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Ljubljana

Recognised with a European Smart Tourism Award for outstanding achievements in sustainability

 

If you still think of Ljubljana as undiscovered, you’d be surprised to see how the city has developed into a cozy yet charming smart tourism destination. Just a short walk across the Triple Bridge brings tourists into contact with the city’s past, present and future with views of Ljubljana Castle, the Dragon Bridge, Ljubljana Marshes and so much more. Winner of the European Green Capital Award in 2016, the city is a hive of activity where sightseeing and technology go hand-in-hand.

 

An innovative approach towards accessible public transportation

Once in Ljubljana, getting around the city couldn’t be easier. The URBANA card gives tourists instant access to an integrated transport system. Visitors can use the card to travel by bus, rent one of the city’s 580 shared bikes, pay for parking or even journey up to Ljubljana Castle by cable car. Private vehicles are banned in the city centre, however, tourists can get around on a zero-emission electric train, while ‘Kavalirs’ — electric-powered cars — are available for people with reduced mobility.

Ljubljana’s proactive approach to sustainability has meant it has been able to exceed its own tourism quota for 2014 – 2020. Over 90% of local residents agree that developing tourism leads to development for the city. As one of Europe’s green capitals, 20% of the city consists of protected natural areas, and new initiatives are helping to turn degraded areas into even more public space. There has also been a push to get more local produce into hotels and restaurants, supporting the environment while promoting Slovenian food, wine and beer.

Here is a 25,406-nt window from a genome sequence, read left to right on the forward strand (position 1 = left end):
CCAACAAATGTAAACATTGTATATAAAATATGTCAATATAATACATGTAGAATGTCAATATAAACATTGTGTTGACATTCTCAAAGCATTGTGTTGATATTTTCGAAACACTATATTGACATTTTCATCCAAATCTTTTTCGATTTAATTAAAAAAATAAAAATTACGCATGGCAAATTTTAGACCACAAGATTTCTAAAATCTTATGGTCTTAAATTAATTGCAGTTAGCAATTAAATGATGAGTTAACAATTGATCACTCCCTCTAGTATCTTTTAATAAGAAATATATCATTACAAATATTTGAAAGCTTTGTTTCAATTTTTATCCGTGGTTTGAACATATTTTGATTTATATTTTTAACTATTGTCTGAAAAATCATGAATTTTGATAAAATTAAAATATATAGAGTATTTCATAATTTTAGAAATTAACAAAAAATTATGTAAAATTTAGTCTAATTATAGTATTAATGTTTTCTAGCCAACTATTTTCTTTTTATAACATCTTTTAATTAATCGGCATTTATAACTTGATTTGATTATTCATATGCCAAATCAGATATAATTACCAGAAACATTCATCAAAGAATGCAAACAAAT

Those travellers hoping to make the most of their stay in Slovenia’s capital can take advantage of the Visit Ljubljana website and app, which are both available in six languages and are updated regularly with information and offers. Getting online in the city is easy thanks to the WiFree Ljubljana network, which has 400 access points around town offering up to an hour’s free internet per day. More time online can be purchased and could come in handy if you’re prepared to fully immerse yourself in Ljubljana’s heritage.

The city spends around €27 million every year — or 11% of its budget — on financing art and culture. The best way to see the city’s landmarks is with the Ljubljana card combined ticket, which not only offers entrance to 19 museums, galleries and the city zoo, but also free bus travel, a 24-hour Wi-Fi pass and a whole lot more.